Here are some conclusions from a detailed 1993 study of energy subsidies by the Alliance to Save Energy (Federal Energy Subsidies: Energy, Environmental, and Fiscal Impacts):

"Energy subsidies in 1989 favored mature, conventional energy supply resources by $32.3 billion to $3.8 billion over non-conventional energy resources." $21 billion went to fossil fuels, $11 billion to nuclear, and $900 million to all renewable energy sources including wind. "There is currently no free market in energy. Given the size of federal energy subsidies, now and in the past, it is erroneous to speak of a 'free market' in energy. . . It may be appropriate to subsidize emerging energy resources, but mature resources should stand the test of the market. When this test is applied to subsidies in 1989, the pattern appears to be almost completely backward. In other words, the mature, conventional technologies received almost 90% of the subsidies."

The pattern of subsidies that the Alliance found is also flatly opposed to the views of the American public. In numerous public opinion surveys over the past several years, those surveyed have favored providing government assistance to clean energy sources and not to nuclear or fossil fuels. For example, in one national poll conducted in mid-1999, 80% of respondents said they favor the use of tax incentives to increase the use of renewable energy for the production of electricity.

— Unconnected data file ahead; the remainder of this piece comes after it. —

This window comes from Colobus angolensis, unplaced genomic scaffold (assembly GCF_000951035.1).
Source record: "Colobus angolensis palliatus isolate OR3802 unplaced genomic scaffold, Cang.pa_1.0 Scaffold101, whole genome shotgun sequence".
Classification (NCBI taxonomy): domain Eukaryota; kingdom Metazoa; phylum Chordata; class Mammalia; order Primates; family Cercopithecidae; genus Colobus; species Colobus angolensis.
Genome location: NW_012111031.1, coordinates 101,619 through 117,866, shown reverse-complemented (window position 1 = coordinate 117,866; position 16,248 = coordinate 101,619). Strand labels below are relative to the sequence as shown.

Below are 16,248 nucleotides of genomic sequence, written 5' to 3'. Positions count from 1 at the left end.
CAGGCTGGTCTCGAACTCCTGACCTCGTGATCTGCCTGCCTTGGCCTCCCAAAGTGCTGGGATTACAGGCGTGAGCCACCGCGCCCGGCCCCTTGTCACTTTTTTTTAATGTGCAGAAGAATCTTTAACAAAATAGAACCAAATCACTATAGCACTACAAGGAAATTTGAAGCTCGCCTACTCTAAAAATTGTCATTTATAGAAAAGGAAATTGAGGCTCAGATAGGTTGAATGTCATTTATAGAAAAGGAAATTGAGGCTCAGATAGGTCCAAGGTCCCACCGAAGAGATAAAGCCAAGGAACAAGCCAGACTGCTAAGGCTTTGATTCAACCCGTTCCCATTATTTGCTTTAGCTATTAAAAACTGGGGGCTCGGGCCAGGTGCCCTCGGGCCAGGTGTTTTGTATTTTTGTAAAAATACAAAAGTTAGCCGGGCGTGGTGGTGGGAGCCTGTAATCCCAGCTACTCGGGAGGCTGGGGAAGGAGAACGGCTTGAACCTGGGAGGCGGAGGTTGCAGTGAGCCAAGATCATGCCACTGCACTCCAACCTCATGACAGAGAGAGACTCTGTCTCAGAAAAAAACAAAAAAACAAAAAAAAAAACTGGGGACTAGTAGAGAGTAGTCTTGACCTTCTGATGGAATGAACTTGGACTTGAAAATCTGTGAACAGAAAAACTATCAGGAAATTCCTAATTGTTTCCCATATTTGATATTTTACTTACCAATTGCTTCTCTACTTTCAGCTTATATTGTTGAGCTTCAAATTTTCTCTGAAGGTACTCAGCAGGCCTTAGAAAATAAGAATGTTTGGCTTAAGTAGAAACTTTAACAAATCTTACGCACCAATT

What is "net metering" ("net billing") and how does it work?
Net metering or net billing is a term applied to laws and programs under which a utility allows the meter of a customer with a residential power system (such as a small wind turbine) to turn backward, thereby in effect allowing the customer to deliver any excess electricity he produces to the utility and be credited on a one-for-one basis against any electricity the utility supplies to him.

Example: During a one-month period, John Doe's wind turbine generates 300 kilowatt-hours (kWh) of electricity. Most of the electricity is generated at a time when equipment in John's household (refrigerator, lights, etc.) is drawing electricity and is used on site. However, some is generated at night when most equipment is turned off. At the end of the month, the turbine has generated 100 kWh in excess of John's instantaneous needs and has been transmitted to the utility system. The utility has also supplied John with a total of 500 kWh for his use at times when the wind turbine has not been generating or has been insufficient for his needs. Since the meter ran backward while 100 kWh was being transmitted to the utility, the utility will only bill John for 400 kWh, rather than 500 kWh.